Larry Hutchinson stressed the need for multiple powertrain technologies to reduce greenhouse gases.
February 15, 2018
by PLANT STAFF
Larry Hutchinson, president and CEO of Toyota Canada Inc. addresses Canadian auto industry stakeholders Photo: Toyota Canada
TORONTO — The Canadian government and the automotive industry are aiming to reduce greenhouse gas emissions, but a national policy that places all the emphasis on zero-emission vehicles (to be introduced this year) may end up failing to deliver the desired reductions, warns Toyota Canada’s president and CEO.
Speaking to a room full of Canadian automotive industry stakeholders Feb. 13, Larry Hutchinson said here is a need and a place for multiple powertrain technologies, each with a unique role to play in meeting consumer needs and reducing greenhouse gas emissions.
“If public policy attempts to pick winners and losers in this technology battle, we’ll all be losers in the war on greenhouse gas emissions,” he said.
Hutchinson highlighted why a narrow approach won’t be effective. Battery electric vehicles (BEVs) are primarily small cars. They’re replacing conventional small cars that are already relatively efficient. Meanwhile, sales of the biggest emitters – commercial vehicles, pickup trucks and SUVs – continue to rise. For this reason, overall greenhouse gas emissions are staying high.
Government statistics tell the tale. Oil and gas are responsible for the highest level of greenhouse gas emissions accounting for 26% and is closely followed by transportation at 24% (2015 statistics). Emissions in the transportation sector grew 42% between 1990 and 2015, with a higher number of cars on the road and changes to vehicle type partly accounting for the increase. Passenger car emissions rose 17% but emissions from cars declined 23%, while those from light trucks, including SUVs, trucks and vans, doubled.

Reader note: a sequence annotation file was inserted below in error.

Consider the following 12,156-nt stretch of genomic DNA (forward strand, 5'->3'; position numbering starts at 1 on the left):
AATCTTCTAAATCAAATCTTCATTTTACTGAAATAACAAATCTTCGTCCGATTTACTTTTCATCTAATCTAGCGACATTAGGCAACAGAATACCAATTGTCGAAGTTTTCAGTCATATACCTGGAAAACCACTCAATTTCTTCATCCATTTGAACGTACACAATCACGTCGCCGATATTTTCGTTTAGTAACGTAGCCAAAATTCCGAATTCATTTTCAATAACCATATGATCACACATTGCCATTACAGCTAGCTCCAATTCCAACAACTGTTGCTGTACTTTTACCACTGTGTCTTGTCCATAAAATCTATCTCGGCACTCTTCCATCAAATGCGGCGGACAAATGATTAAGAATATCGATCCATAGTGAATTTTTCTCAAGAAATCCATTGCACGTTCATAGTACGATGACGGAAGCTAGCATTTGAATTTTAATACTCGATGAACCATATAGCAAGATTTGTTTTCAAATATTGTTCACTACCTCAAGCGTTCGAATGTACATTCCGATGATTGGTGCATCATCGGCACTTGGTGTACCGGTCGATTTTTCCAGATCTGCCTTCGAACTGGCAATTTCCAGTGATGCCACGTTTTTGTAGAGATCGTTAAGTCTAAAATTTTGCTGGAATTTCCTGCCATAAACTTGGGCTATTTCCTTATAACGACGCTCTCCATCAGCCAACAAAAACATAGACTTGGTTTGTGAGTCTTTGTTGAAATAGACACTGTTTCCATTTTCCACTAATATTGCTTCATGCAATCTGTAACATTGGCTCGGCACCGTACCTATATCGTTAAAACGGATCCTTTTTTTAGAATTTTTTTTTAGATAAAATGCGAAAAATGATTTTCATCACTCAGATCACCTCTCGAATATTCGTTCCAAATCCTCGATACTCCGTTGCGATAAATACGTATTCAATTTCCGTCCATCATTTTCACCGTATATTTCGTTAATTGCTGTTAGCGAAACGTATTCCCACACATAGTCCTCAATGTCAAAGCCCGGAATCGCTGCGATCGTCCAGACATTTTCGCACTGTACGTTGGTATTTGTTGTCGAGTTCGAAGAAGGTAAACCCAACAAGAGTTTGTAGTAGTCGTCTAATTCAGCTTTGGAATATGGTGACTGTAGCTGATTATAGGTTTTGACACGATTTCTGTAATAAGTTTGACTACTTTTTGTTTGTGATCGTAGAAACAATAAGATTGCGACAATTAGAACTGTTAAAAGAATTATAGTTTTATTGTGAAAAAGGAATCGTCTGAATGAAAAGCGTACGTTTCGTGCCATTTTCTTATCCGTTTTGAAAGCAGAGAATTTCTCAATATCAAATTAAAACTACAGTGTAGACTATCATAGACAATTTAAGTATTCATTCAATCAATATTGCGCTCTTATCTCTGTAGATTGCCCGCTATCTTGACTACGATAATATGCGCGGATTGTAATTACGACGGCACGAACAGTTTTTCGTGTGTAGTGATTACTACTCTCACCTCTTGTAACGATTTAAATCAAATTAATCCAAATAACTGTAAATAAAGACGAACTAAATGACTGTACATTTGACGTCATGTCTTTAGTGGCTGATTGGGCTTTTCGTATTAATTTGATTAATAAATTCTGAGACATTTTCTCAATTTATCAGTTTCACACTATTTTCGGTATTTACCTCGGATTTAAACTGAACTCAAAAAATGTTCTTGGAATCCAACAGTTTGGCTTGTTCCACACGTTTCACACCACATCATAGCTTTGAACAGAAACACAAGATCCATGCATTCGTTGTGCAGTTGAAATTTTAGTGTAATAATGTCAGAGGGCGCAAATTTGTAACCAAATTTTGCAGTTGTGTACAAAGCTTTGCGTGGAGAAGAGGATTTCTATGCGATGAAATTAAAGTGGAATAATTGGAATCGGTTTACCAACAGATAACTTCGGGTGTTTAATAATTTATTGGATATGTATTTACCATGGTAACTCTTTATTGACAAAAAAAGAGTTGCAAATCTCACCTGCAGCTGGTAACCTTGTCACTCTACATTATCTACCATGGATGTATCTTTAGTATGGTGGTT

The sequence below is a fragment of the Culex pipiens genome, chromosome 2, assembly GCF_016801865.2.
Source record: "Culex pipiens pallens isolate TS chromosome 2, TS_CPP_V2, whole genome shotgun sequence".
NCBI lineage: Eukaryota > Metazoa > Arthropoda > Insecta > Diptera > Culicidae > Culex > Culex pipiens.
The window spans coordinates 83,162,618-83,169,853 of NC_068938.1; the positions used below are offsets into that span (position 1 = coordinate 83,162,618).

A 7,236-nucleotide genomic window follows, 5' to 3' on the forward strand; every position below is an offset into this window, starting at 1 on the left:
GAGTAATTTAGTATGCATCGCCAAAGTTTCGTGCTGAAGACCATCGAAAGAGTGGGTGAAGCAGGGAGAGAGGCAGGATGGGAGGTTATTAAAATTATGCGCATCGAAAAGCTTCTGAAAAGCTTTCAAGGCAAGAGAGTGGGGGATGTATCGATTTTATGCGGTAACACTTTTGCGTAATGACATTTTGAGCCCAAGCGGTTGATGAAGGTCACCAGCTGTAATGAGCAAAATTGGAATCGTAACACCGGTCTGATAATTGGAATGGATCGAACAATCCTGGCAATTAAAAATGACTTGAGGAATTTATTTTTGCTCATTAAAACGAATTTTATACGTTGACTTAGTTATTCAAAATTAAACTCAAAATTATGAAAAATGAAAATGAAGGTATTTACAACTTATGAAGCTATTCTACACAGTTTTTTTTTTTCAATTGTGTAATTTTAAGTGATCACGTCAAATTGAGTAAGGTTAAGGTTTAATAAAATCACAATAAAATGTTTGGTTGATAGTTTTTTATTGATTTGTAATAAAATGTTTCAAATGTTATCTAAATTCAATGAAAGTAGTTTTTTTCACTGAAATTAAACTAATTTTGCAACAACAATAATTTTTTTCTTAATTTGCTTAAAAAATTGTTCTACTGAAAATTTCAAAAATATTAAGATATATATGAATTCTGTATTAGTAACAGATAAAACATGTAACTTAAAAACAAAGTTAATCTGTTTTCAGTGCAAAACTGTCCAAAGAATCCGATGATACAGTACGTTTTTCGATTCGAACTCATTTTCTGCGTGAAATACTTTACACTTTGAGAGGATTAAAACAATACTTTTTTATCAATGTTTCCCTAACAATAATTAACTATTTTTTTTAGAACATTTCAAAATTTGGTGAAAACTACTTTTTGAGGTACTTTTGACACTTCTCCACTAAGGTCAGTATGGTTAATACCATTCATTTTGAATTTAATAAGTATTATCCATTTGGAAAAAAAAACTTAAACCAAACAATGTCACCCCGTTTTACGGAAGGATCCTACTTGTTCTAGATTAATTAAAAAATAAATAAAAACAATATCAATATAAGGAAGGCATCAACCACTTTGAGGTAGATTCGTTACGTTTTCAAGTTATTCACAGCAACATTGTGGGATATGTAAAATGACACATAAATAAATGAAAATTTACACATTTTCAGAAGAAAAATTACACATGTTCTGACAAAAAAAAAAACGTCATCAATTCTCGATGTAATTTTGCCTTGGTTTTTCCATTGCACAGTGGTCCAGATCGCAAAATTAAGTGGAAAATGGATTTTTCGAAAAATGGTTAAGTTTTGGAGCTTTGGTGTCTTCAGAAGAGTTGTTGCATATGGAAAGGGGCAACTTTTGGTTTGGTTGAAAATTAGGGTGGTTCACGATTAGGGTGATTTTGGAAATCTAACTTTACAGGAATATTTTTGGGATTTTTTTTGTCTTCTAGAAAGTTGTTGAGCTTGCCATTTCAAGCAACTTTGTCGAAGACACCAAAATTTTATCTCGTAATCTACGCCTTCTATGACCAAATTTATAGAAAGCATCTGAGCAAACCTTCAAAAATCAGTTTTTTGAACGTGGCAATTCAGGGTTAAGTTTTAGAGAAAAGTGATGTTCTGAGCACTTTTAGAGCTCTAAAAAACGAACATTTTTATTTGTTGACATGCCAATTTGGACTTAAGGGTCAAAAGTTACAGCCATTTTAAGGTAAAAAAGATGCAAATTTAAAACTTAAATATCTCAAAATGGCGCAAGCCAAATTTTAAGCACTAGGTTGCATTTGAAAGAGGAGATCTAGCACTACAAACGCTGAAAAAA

The Center for Climate and Energy Solutions notes Toyota plans to continue producing gasoline powered vehicles but by 2025 it will sell electric versions of its vehicles, and sell 5.5 million by 2030: one million zero emission and 4.5 million presumably gasoline and plug-in hybrids.
Since the launch of the Toyota Prius over 20 years ago, Toyota has sold more than 11 million electric vehicles (hybrid electric, plug-in hybrid electric, battery electric, hydrogen fuel cell) in 90 countries around the world, including almost 160,000 in Canada.
In total, those electrified vehicles represent a CO2 reduction of more than 90 million tonnes.
Hutchinson said Toyota’s experience introducing hybrid electric vehicles to the Canadian market suggests driver tastes and habits don’t change easily but drivers are open to new technologies if there is a clear benefit to them.
“Hybrid electric vehicles have done so well here because there’s no confusion or concern about cold weather, charging times or range limits. We need to ensure that any new, advanced-technology vehicle we introduce continues to deliver the practicality, convenience and affordability consumers desire,” he said.
Hutchinson also shared the company’s plan to offer drivers a broad choice of powertrains, highlighting hydrogen as a key part of the solution.
He noted the Toyota Mirai has already demonstrated – in several different markets – that fuel cell electric vehicles can deliver an ownership, fuelling and driving experience equivalent to that of a conventional vehicle.
“As an industry – and as a country – our focus should be on overall carbon reduction: not just on selling zero emissions vehicles,” said Hutchinson. “Getting there will require a comprehensive approach that offers Canadian consumers a choice of technologies and related charging or fueling infrastructure that meet a broad range of needs and will lead to an overall reduction of greenhouse gases.”
Toyota operates two manufacturing facilities in Canada. Having produced more than seven million vehicles, popular Canadian models built at these facilities include Toyota RAV4, Toyota Corolla, Lexus RX 350 and RX 450h hybrid.